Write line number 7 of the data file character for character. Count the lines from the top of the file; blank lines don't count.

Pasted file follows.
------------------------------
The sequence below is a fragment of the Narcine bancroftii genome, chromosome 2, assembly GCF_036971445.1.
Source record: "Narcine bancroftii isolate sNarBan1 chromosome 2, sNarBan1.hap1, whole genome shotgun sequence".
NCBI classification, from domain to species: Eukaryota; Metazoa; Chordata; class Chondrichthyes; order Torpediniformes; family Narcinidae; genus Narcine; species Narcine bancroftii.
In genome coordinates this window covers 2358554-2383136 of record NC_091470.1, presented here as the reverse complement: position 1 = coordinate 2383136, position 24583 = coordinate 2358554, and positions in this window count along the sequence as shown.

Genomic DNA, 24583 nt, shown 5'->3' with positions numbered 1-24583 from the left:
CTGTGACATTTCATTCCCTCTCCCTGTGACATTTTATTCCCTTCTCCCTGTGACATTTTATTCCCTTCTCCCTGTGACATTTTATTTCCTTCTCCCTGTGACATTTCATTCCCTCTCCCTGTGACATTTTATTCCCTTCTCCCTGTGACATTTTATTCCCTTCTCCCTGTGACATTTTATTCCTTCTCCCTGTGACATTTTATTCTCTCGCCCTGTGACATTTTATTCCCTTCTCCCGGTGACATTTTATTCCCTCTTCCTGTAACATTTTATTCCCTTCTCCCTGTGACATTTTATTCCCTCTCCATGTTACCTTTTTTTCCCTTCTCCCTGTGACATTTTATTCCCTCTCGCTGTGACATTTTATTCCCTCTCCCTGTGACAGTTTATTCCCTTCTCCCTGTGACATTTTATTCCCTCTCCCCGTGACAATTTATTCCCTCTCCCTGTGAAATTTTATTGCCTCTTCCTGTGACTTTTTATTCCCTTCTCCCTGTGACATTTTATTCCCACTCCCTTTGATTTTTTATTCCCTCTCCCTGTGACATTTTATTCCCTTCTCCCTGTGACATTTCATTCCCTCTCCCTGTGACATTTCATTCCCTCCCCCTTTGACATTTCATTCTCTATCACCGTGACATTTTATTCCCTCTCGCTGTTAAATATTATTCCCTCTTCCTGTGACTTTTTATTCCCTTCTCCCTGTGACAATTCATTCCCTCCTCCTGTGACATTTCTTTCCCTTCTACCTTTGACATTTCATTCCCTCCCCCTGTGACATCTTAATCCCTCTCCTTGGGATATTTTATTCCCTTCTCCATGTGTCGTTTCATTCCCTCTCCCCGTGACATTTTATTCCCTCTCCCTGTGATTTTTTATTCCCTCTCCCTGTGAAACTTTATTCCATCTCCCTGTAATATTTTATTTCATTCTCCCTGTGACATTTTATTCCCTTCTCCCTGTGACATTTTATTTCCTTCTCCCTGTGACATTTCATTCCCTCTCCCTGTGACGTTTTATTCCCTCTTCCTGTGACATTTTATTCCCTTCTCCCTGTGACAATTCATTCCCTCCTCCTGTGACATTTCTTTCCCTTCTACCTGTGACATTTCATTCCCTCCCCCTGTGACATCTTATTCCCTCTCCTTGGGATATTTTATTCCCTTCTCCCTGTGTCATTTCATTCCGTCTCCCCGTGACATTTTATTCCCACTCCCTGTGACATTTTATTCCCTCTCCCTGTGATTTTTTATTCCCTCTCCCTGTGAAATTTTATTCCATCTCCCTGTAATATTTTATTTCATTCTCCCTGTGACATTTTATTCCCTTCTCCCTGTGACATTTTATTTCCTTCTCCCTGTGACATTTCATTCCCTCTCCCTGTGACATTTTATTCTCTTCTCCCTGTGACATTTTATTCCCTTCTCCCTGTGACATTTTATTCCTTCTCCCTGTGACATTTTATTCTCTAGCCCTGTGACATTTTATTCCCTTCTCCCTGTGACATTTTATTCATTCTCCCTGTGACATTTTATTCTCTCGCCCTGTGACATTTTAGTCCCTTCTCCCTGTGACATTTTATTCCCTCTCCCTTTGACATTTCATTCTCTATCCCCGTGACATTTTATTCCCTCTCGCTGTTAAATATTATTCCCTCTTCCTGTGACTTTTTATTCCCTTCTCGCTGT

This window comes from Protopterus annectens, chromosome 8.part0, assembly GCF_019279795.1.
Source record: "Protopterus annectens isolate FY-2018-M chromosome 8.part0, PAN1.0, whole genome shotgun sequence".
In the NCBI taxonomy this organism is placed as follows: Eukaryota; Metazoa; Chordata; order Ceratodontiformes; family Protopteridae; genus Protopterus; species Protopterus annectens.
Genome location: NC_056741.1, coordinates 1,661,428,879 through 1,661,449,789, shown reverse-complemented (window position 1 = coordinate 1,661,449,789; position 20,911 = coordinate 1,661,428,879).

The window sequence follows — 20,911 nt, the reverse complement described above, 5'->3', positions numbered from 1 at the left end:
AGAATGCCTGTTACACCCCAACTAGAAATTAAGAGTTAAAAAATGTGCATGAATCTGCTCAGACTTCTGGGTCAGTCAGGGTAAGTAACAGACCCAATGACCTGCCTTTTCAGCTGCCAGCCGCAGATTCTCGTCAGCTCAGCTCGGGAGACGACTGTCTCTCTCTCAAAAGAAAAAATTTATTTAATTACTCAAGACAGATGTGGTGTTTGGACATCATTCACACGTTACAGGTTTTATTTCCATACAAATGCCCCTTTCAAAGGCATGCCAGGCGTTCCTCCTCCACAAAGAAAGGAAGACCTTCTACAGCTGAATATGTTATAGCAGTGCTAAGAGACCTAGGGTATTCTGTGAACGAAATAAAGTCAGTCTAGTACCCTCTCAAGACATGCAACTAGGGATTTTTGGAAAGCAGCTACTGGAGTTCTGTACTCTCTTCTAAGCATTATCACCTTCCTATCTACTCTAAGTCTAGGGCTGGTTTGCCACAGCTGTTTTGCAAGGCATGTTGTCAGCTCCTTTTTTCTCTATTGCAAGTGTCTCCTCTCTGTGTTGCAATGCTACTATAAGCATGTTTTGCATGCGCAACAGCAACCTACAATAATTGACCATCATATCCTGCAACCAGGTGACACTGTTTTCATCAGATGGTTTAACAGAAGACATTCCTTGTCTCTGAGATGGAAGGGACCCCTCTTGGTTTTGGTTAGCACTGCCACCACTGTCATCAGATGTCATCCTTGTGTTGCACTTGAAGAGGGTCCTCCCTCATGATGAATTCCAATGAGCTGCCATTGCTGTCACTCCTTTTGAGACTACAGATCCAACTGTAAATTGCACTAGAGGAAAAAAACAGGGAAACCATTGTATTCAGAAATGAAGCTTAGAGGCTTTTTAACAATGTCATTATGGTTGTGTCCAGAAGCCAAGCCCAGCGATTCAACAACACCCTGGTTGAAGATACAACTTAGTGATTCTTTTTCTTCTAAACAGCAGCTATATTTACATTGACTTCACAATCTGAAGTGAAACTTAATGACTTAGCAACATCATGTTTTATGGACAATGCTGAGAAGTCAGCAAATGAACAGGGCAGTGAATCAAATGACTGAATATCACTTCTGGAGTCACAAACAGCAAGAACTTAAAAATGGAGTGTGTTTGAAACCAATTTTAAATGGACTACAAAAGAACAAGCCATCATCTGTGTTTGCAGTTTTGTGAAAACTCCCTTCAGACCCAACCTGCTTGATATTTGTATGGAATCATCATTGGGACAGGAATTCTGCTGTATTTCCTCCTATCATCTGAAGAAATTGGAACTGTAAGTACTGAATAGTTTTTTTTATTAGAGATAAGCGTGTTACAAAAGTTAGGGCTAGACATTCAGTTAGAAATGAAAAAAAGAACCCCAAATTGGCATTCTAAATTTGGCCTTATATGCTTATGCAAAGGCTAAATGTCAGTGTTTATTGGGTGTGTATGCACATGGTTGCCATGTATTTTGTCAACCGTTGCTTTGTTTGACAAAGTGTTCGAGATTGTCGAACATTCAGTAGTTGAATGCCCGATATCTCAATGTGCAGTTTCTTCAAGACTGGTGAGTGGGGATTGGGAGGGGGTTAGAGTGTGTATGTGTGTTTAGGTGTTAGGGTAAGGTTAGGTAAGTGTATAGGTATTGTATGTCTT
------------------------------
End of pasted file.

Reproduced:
This window comes from Protopterus annectens, chromosome 8.part0, assembly GCF_019279795.1.